"But even if we or an angel from heaven should preach to you a gospel contrary to the one we preached to you, let him be accursed. As we have said before, so now I say again: If anyone is preaching to you a gospel contrary to the one you received, let him be accursed" (Gal 1:8-9).
"And when you pray, you must not be like the hypocrites. For they love to stand and pray in the synagogues and at the street corners, that they may be seen by others. Truly, I say to you, they have received their reward. But when you pray, go into your room and shut the door and pray to you Father who is in secret. And your Father who sees in secret will reward you" (Matt 6:5-6).
Corporate prayer (with others)
“Pray then like this:
‘Our Father in heaven,
hallowed be your name.
Your kingdom come,
your will be done,
on earth as it is in heaven.
Give us this day our daily bread,
and forgive us our debts,
as we also have forgiven our debtors. And lead us not into temptation,
but deliver us from evil’” (Matt 6:9-13).
In church history: How did it get to where it is today?
Reading the Bible front to back, you will see various changes in the practice of prayer. Ancient Israelite prayers toward the beginning of the Bible were informal and conversational, often spontaneous reactions to personal events or experiences. The introduction of the tabernacle and priesthood naturally invited formal public worship. With time, they instituted regular public readings of the Torah. The Jewish people prayed from the Torah (ex. Psalms, Shema) and formulated prayers (ex. Amidah) to be regularly recited by the people.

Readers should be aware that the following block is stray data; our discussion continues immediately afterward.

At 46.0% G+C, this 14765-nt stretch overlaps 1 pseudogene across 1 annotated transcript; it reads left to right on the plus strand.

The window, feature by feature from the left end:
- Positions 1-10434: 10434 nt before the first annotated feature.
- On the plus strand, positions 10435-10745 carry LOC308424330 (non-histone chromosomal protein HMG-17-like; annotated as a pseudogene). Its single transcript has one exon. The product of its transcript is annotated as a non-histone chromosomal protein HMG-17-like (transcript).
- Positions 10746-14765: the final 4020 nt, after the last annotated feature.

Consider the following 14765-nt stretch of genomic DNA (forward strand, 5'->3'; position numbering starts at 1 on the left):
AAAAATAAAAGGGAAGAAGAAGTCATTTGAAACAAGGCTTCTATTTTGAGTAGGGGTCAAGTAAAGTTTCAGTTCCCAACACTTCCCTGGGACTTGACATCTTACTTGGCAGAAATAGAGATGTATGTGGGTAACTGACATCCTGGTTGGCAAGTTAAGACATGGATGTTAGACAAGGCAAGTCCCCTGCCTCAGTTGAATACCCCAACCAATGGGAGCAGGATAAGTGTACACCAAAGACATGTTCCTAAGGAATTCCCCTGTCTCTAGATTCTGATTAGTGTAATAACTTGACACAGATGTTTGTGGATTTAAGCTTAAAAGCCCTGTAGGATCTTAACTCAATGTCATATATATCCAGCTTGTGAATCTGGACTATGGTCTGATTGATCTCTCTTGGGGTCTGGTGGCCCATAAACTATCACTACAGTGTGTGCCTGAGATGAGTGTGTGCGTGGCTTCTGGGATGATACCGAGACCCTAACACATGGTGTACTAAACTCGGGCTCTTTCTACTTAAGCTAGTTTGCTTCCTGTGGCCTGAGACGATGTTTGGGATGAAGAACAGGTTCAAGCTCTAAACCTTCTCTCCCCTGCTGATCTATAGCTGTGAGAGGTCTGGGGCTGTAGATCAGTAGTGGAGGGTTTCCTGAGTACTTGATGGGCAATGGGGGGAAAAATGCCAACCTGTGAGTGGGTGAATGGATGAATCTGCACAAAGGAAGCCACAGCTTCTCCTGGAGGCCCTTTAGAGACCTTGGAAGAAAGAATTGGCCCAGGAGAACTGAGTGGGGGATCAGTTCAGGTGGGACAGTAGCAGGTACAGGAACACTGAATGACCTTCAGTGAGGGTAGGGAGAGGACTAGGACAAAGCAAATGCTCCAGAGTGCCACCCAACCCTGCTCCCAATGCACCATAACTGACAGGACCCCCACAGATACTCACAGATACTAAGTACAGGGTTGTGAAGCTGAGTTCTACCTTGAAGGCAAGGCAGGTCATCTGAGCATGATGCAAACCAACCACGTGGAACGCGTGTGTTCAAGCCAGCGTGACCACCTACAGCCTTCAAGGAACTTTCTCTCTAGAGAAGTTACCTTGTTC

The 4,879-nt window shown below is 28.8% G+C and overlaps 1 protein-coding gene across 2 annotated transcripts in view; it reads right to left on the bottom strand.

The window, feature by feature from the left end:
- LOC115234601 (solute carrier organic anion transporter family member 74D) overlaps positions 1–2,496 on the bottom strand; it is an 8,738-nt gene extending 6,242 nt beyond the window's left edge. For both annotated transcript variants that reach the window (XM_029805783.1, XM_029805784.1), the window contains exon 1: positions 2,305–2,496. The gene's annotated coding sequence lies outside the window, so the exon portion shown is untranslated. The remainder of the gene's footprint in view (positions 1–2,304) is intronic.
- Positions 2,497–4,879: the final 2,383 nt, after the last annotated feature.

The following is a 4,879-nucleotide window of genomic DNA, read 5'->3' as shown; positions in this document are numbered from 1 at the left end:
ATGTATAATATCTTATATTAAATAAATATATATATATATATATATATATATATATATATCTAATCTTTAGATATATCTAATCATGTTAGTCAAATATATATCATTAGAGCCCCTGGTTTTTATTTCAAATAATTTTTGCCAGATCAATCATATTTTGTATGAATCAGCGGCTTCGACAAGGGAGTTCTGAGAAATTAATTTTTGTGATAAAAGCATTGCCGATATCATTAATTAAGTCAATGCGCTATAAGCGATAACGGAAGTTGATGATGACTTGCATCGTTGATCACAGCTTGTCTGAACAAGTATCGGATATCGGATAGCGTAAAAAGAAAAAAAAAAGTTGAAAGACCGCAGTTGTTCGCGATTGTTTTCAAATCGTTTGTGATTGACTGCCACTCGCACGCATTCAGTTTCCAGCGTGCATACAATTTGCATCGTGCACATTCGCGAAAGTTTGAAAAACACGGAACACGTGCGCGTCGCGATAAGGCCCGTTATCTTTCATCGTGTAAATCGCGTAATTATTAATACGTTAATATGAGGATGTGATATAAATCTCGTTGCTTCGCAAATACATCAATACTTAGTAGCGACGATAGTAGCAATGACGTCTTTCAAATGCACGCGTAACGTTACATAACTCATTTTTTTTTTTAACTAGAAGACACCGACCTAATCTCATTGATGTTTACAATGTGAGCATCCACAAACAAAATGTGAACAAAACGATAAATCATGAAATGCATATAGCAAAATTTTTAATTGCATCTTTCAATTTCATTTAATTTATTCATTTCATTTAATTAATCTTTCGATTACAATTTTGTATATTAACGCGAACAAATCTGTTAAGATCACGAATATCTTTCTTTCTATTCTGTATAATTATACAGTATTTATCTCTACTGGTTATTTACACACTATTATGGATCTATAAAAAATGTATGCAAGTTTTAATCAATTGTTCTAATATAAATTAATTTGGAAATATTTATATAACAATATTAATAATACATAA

Early Church and Patristic Eras
While the Bible is full of example of prayer, it provides no direct instruction on how to pray until Jesus offers it in the New Testament. As the God-man, Jesus both teaches and exemplifies the ideals of Christian prayer in all its forms.
A major shift that happened in the early church was a move away from the recitation of long-winded Jewish prayers to a simpler, more heartfelt communication. Jesus taught that genuine prayer did not involve “babbling like the pagans” (Matt 6:7) to garner God’s attention, for God is eager to hear the prayers of His people and knows their needs before they ask for them (Matt 6:8). Although they kept the practice of planned, corporate prayers, their planned prayers were often shorter and to the point. Just like Jews recited the Shema at fixed times each day, early Christians prayed the Lords Prayer morning, mid-day, and evening.